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  • m., lying in great part within the Atacama desert region (see below), and a population (1902) of 71,446.

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  • Before 1842, when guano began to attract notice as an exportable product, Atacama was considered as Bolivian territory, and Coquimbo the extreme northern province of Chile.

    0
    0
  • In that year Chile decided to explore the desert coast, and in 1843 that part of the desert extending north to the 26th parallel was organized into the province of Atacama.

    0
    0
  • Desert of Atacama >>

    0
    0
  • Strong evidence of this is afforded by the association of some of the depressions, notably the Japan Trench and the Atacama Trench, with the origin of frequent submarine earthquakes.

    0
    0
  • The south-eastern part of the Pacific is mainly occupied by the Easter Island Rise with depths rarely so great as 2000 fathoms; but close to the continent of South America the Atacama Trench is a typical example of the deepest form of depression culminating with 4175 fathoms in 25° 42' S., 71° 31.5' W.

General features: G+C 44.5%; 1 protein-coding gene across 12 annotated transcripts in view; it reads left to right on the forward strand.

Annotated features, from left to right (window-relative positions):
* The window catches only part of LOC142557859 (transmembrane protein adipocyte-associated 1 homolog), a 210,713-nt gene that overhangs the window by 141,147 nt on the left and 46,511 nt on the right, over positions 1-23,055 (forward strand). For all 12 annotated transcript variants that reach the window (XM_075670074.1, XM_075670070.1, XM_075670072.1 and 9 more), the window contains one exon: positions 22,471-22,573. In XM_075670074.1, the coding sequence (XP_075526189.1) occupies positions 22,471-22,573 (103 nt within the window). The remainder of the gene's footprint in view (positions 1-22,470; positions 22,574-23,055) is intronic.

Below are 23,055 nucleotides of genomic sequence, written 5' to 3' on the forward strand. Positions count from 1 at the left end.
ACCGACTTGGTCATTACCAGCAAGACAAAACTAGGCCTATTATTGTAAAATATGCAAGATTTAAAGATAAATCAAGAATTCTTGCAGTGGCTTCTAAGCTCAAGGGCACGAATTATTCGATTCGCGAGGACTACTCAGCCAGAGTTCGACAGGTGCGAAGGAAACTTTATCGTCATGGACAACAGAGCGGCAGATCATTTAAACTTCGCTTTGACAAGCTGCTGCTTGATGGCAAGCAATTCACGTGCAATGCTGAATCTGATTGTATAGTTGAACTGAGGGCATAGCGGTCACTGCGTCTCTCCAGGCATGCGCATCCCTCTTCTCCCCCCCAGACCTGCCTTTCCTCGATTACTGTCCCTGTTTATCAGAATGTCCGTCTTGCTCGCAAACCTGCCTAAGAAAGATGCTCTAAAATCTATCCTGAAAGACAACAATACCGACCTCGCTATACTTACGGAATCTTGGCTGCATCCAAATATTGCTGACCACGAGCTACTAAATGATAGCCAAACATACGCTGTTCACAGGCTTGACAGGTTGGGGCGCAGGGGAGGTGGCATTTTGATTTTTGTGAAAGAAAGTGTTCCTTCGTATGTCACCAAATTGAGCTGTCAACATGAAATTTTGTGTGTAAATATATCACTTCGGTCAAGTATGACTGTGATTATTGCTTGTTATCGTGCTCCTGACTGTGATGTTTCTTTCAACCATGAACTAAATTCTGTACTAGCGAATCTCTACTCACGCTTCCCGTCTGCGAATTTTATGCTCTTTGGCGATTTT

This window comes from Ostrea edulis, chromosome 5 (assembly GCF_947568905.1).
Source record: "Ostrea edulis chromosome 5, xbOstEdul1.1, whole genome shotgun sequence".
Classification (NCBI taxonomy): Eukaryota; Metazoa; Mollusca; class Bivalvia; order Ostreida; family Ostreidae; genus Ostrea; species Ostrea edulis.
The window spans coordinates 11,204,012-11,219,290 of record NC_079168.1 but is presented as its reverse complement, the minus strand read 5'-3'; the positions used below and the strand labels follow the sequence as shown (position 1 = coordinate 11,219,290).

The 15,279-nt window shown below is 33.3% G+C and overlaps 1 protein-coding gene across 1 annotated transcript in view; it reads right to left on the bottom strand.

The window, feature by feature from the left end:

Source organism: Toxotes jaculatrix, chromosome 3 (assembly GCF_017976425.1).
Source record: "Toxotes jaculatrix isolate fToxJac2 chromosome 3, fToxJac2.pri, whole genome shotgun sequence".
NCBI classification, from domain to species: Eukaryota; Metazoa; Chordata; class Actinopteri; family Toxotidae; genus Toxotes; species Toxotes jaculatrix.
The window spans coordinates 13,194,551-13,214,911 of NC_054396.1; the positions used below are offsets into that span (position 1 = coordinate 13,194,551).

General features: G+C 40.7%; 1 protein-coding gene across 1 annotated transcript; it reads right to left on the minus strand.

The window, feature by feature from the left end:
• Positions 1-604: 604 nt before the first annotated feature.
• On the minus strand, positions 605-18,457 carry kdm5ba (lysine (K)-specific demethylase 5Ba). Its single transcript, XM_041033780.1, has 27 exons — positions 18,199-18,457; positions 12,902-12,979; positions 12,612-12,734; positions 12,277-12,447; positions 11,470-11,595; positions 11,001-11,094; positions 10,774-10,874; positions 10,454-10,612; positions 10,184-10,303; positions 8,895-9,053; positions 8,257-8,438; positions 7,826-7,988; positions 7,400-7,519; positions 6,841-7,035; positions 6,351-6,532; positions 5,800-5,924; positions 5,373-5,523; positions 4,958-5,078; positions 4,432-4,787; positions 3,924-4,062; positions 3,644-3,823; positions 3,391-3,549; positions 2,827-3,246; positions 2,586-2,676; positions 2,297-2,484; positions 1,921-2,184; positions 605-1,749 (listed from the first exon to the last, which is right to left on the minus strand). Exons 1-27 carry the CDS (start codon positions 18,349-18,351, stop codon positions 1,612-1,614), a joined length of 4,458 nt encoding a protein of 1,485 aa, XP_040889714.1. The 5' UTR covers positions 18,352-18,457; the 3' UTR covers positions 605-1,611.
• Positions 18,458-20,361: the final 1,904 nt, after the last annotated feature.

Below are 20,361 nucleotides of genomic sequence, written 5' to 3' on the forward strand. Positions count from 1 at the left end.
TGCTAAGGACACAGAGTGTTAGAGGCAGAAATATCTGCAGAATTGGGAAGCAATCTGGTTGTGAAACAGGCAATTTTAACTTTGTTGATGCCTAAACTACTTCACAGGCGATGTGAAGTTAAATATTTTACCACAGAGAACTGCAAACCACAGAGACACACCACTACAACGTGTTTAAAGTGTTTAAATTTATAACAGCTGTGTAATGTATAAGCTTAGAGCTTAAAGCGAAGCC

0
    0
  • Hydrated sulphates occur at several localities in the province of Madrid and in other provinces of Spain, and at Miihlingen in Aargau, and copious deposits of glauberite, the double sulphate of sodium and calcium, are met with in the salt-mines of Villarrubia in Spain, at Stassfurt, and in the province of Tarapaca, Chile, &c. A native nitrate of soda is obtained in great abundance in the district of Atacama and the province of Tarapaca, and is imported into Europe in enormous quantities as cubic nitre for the preparation of saltpetre.

    0
    0
  • It was formerly capital of the Bolivian department of Atacama and the only port possessed by Bolivia, but the seizure of that department in 1879 by Chile and the construction of the Antofagasta and Oruro railway deprived it of all importance, and its population, estimated at 6000 in 1858, has fallen to less than 500.

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  • lying within the desert of Atacama and between the provinces of Tarapaca and Atacama.